This post is in response to an article in Socialist Action (SA) entitled SF City College threatened by privatization. The article isn't really very informative. For a better account of the troubles at SF City College (CCSF) see this piece at InsideHigherEd (IHE).
Academia has long subscribed to a principle known as shared governance. The idea is that the faculty and the administration share the task of managing the university. The faculty make their contribution through a series of committees collectively known as faculty governance. While the details of faculty governance vary from institution to institution, the practice is nearly universal in American higher ed, and certainly has existed at all institutions to which I have been affiliated.
Lest those of you outside the ivory tower think this is just another undeserved perk awarded to spoiled professors, please think again. As both a faculty member and as a one-time college administrator, I have strongly supported shared governance, and for very practical reasons. One hires the faculty because of their expertise--e.g., math professors are hired because they know something about mathematics. The math faculty have to design and implement the curriculum, along with the degree requirements, the prerequisite chain, and so forth. No administrator can do that for them. Thus all things curricular ultimately start with the faculty, percolate up through the faculty governance bureaucracy, and finally land on the desk of the administration. This is the very reasonable premise for shared governance.
However reasonable, shared governance presents problems. Let me point out two big ones (among several others). First, even acknowledging that most faculty are hard-working, conscientious, and honest, there is a small, persistent, built-in bias in their judgement. They tend to confuse what they want to teach with what is important to teach. I had a math colleague who joked about having a PhD in "abstract nonsense." Now his expertise wasn't really in "nonsense," but instead in a specialized, esoteric field of mathematics. He realized how inappropriate it was for the undergraduate curriculum, and changed his teaching mission accordingly. Unfortunately, most other math faculty lack that wisdom--inspired as they are by "abstract nonsense," they orient their teaching around precisely the esoterica to which they've dedicated their scholarly lives. And so the curriculum goes off the rails.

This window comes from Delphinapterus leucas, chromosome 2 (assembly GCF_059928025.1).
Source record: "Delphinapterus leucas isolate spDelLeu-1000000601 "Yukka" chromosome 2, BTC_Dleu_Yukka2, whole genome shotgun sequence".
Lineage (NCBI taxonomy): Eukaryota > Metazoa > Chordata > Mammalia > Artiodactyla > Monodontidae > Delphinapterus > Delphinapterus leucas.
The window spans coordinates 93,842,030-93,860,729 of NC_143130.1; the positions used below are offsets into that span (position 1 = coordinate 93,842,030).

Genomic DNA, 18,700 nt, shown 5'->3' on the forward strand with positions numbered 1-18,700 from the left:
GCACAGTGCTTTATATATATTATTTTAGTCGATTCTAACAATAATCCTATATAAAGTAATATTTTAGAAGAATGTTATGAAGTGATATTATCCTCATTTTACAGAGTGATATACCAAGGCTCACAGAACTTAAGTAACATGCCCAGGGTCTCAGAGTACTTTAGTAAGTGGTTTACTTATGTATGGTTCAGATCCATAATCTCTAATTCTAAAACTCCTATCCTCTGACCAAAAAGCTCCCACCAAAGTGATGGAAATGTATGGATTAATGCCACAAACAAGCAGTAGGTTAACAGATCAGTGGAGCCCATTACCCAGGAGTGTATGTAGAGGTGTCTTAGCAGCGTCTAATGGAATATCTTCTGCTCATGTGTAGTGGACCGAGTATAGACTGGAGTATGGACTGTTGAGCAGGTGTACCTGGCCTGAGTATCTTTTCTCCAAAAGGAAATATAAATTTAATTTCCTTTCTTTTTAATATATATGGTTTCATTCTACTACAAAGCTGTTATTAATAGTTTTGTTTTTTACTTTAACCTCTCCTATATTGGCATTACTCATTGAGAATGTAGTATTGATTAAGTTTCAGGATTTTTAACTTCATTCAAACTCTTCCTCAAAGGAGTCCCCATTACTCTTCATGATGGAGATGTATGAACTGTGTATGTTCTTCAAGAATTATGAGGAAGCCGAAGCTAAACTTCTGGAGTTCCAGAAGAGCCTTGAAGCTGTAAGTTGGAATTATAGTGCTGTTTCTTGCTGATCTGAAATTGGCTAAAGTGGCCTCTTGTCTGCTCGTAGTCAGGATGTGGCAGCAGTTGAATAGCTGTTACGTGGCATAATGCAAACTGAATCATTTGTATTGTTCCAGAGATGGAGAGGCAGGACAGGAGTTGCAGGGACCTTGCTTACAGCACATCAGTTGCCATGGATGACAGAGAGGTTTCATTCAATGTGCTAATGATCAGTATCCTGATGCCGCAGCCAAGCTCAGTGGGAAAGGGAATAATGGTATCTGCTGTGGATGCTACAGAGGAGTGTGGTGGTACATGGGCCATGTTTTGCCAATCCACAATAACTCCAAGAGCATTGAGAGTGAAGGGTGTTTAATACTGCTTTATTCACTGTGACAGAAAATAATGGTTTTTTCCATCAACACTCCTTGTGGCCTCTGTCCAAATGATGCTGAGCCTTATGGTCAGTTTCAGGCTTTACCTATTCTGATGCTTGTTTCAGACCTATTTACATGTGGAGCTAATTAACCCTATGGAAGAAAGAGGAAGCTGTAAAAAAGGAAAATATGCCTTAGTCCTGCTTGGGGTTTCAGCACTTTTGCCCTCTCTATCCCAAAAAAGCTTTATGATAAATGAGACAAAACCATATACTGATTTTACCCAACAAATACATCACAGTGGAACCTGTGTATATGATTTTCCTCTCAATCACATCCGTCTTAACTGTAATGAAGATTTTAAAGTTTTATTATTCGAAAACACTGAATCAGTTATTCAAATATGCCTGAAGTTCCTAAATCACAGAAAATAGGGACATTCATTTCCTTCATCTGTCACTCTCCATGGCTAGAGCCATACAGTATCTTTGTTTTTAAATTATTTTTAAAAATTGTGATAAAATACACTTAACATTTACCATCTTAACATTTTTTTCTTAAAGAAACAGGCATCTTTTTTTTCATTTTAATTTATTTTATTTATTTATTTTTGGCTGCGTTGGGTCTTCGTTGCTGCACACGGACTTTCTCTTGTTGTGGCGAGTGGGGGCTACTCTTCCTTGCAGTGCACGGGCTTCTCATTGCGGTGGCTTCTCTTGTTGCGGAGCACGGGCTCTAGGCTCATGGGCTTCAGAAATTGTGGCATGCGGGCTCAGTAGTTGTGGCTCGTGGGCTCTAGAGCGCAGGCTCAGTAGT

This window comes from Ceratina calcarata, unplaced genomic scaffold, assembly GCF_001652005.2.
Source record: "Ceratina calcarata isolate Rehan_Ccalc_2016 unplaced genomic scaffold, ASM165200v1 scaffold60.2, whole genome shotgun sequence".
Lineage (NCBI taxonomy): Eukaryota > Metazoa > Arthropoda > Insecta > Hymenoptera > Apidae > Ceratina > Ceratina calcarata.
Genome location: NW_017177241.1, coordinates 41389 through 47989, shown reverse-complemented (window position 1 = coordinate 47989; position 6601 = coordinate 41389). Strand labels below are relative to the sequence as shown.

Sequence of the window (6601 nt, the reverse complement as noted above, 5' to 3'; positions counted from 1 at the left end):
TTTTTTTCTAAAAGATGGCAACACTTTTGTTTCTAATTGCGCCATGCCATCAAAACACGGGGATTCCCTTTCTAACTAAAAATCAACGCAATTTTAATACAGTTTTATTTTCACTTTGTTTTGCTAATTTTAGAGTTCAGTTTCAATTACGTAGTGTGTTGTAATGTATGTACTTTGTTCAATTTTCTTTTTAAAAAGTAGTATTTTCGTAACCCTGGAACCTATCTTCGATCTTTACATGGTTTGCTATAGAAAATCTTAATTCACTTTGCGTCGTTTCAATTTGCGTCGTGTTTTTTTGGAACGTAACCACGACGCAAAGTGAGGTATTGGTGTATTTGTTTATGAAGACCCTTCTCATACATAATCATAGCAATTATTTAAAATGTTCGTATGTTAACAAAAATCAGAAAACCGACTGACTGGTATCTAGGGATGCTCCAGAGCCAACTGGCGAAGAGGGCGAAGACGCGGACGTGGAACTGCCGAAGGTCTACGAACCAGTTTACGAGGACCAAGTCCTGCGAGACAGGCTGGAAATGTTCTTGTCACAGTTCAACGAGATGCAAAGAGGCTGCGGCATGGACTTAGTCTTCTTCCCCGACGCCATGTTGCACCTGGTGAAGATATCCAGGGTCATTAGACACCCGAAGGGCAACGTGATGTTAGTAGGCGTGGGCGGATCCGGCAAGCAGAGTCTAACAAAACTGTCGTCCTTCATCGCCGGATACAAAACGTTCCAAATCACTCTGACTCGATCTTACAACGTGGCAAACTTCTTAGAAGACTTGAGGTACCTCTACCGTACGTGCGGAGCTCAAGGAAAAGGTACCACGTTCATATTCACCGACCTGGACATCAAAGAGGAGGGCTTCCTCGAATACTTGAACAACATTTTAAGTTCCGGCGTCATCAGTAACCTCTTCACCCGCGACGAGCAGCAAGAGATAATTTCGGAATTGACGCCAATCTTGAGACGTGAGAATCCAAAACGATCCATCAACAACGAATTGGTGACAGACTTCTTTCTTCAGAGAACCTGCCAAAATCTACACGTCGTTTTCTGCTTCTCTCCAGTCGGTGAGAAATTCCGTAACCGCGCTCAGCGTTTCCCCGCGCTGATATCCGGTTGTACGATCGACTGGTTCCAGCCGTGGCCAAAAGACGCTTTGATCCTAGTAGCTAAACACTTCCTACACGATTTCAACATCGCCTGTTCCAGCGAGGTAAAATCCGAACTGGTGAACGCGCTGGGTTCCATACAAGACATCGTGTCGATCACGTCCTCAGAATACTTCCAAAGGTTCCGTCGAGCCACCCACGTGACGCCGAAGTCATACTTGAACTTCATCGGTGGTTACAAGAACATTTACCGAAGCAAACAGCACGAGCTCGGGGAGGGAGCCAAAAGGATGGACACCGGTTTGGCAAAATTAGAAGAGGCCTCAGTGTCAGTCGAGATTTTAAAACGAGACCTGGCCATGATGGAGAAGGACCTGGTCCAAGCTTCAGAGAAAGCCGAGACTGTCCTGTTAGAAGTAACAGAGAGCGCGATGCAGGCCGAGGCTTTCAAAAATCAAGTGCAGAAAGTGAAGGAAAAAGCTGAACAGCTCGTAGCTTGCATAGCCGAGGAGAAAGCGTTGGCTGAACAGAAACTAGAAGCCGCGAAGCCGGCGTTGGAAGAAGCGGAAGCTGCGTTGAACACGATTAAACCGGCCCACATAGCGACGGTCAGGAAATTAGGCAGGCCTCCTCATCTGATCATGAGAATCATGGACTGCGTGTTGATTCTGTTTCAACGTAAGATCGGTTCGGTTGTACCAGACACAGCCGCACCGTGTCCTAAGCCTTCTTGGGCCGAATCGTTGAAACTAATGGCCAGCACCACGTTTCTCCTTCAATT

The second problem is financing. Faculty do not have enough distance to make the cost/benefit choices that budgeting requires. Professors always think they're understaffed. Their solution to student performance issues is frequently to insert another class into the curriculum--at additional expense--rather than modifying the existing classes. The result is a proliferation of new classes--if you leave it up to faculty, the ideal class size is about three. Similarly, they will tend to hire people like themselves, i.e., a department that specializes in "abstract nonsense" will hire more people with the same expertise.
So the reason governance is shared is precisely to counterbalance these persistent biases. Ideally, students would be the ones to push back, but by definition they don't know enough about the discipline to be able to represent their own interests. Likewise, taxpayers are in no position to argue with the faculty. Thus the administration is left with the thankless task of keeping the faculty on the straight and narrow. Unfortunately, administrators are rarely up to the challenge, especially since many are themselves promoted from the faculty ranks. The result is a large amount of waste, bloat, and inefficiency on college campuses.